Not only are whole grains nutritionally advantageous, but many of the things we traditionally pair them with are bursting with nutrients that optimize our health.
- Seeds are a nutritional powerhouse, providing healthy fats, fiber, and important micronutrients like B vitamins and vitamin E.
- Found abundantly in foods from plants, such as oils, nuts, and seeds. They also help keep us full and satiated, helping to support balanced blood sugars post-breakfast.
A diet that contains effective amounts of quality protein packs massive health benefits by helping you maintain muscle and strength, supporting your bone health, and has even been shown to help you maintain healthy blood pressure levels (3). If you’re on a pregnancy path, your protein intake is critical to provide building blocks to… well, build your baby! For recipes like this, look to full fat dairy to pack extra protein, or consider a safe, third-party tested protein powder or collagen peptide, like Vital Proteins.
There’s no recipe card, so it's time to get creative!
There’s an assumption that quick and easy recipes feel boring, but you aren’t going to let that happen. You know the exact formula to make breakfast as nutritionally balanced, whole, and delicious as it is fast. How? You have the FullWell Blueprint!
Check it out! Pick one from each column and plunk your ingredients on the counter:
*Note: Eggs can be boiled 3 days ahead if covered and chilled (do not peel them before you want to eat them). Braised or steamed vegetables can be made 4 days ahead, and the same storage rules apply, just cover and chill.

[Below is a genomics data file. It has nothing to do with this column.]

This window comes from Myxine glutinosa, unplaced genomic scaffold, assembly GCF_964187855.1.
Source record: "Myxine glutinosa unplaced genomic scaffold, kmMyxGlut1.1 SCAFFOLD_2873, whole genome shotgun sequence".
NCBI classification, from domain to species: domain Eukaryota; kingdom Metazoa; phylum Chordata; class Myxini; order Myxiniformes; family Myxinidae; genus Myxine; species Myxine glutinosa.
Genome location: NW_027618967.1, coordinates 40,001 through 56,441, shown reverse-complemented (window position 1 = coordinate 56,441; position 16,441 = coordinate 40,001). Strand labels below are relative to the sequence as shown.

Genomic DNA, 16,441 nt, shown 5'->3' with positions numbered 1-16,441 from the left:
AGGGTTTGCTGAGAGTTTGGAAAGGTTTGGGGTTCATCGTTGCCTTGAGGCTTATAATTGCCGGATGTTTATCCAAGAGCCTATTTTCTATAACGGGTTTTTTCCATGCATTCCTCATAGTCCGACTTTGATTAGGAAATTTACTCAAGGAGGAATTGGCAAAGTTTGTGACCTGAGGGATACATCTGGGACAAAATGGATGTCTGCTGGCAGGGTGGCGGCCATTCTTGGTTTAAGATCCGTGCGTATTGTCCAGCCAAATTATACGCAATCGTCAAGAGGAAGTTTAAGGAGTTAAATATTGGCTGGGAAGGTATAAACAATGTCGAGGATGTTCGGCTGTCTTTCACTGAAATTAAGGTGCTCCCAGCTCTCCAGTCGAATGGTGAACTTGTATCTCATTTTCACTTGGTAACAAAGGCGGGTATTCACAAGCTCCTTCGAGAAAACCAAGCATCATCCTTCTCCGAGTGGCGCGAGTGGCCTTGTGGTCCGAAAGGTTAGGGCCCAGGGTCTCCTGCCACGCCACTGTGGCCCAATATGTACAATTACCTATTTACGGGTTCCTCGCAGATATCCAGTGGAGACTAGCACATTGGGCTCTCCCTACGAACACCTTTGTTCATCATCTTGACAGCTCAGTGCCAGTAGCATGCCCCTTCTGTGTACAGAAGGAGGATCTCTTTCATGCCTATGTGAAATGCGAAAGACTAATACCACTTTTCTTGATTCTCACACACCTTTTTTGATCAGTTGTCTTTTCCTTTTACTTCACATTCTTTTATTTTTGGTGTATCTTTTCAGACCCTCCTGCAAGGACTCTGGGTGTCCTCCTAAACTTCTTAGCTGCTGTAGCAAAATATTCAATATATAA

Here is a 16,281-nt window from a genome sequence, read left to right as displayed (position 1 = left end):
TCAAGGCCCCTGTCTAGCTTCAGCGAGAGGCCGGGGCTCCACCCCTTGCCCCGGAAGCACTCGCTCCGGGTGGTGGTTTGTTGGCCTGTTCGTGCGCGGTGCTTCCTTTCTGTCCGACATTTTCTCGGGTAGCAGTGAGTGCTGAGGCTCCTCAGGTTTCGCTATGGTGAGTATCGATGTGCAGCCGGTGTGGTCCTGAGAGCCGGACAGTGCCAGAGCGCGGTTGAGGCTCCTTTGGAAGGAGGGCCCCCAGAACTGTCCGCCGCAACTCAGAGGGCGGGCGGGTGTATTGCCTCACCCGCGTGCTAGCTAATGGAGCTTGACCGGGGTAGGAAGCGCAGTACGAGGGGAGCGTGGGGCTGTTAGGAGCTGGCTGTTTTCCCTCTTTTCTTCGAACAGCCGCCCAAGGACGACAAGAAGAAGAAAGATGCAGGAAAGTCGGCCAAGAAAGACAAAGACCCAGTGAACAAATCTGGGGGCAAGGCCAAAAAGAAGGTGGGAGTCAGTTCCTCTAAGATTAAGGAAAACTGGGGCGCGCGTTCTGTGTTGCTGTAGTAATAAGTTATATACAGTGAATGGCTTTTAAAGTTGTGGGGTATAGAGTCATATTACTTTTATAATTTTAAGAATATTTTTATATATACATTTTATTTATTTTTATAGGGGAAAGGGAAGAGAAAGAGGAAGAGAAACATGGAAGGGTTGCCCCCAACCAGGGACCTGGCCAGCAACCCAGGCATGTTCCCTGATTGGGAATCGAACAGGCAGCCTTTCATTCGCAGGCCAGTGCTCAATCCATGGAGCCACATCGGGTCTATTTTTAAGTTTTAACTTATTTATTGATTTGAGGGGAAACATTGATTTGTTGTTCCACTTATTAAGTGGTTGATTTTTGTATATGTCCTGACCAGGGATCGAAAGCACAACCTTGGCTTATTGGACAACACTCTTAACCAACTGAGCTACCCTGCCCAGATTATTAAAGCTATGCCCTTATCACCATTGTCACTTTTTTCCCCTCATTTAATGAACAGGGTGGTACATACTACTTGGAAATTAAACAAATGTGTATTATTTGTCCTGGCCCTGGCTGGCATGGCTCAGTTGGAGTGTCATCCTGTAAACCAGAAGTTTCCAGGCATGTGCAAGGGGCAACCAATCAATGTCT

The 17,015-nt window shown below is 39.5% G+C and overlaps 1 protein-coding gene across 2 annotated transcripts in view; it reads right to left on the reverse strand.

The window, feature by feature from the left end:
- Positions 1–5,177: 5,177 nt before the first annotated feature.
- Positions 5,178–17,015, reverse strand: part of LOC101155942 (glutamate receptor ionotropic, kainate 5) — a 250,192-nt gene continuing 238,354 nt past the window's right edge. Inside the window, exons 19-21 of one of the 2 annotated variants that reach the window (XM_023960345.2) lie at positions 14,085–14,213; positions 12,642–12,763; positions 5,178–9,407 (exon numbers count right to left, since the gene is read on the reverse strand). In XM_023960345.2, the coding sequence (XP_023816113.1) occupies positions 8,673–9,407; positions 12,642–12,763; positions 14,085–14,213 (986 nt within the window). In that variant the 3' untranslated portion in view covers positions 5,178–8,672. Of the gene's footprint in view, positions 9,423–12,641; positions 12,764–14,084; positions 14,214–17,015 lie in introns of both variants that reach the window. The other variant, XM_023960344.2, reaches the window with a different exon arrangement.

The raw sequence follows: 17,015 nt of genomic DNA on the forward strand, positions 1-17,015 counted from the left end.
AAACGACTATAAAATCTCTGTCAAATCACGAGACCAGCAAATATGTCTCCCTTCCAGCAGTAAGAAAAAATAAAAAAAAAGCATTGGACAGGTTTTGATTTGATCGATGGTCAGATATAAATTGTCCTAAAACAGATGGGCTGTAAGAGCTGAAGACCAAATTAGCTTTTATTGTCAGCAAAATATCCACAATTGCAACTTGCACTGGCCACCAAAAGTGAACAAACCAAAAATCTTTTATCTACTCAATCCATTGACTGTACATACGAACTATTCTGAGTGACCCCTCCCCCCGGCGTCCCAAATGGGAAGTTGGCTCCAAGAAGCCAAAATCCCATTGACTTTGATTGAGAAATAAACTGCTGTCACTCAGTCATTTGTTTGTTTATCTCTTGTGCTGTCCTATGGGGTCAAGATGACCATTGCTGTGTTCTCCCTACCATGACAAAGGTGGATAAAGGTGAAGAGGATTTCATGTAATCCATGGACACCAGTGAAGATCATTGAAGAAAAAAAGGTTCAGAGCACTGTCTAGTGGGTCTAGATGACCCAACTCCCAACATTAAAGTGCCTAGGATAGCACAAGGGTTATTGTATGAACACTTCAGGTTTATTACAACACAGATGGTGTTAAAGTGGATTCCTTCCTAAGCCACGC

Once you’ve assembled your ingredients, the rest is a breeze.
Here are some of our favorite combos for when we are feeling more stressed than inspired:
When you have our blueprint, you don’t need a recipe: you can make it up as you go! We challenge you to perfect your own creations and share them with us on social media. You might inspire someone else to take charge of their own fertility!
*The information provided on this website is provided for educational purposes only and should not be treated as medical advice. FullWell makes no guarantees regarding the information provided or how products may work for any individual. If you suffer from a health condition, you should consult your health care practitioner for medical advice and before introducing any new products into your health care regimen. For more information please read out terms and conditions.
- Sang, Shengmin. Chu, YiFang. “Whole grain oats, more than just a fiber: Role of unique phytochemicals.” National Center for Biotechnology Information. Web. Published July 2017. Accessed Nov 2021. https://pubmed.ncbi.nlm.nih.gov/28067025/.
- Rasane, Prasad. Jha, Alok. Sabikhi, Latha. Kumar, Arvind. Unnikrishnan, V S. “Nutritional advantages of oats and opportunities for its processing as value added foods - a review.” National Center for Biotechnology Information. Web. Published June 2013. Accessed Nov 2021. https://pubmed.ncbi.nlm.nih.gov/25694675/.
- “Dietary protein and blood pressure: a systematic review.” National Center for Biotechnology Information. Web. Published Aug 2010. Accessed Nov 2021. https://pubmed.ncbi.nlm.nih.gov/20711407/.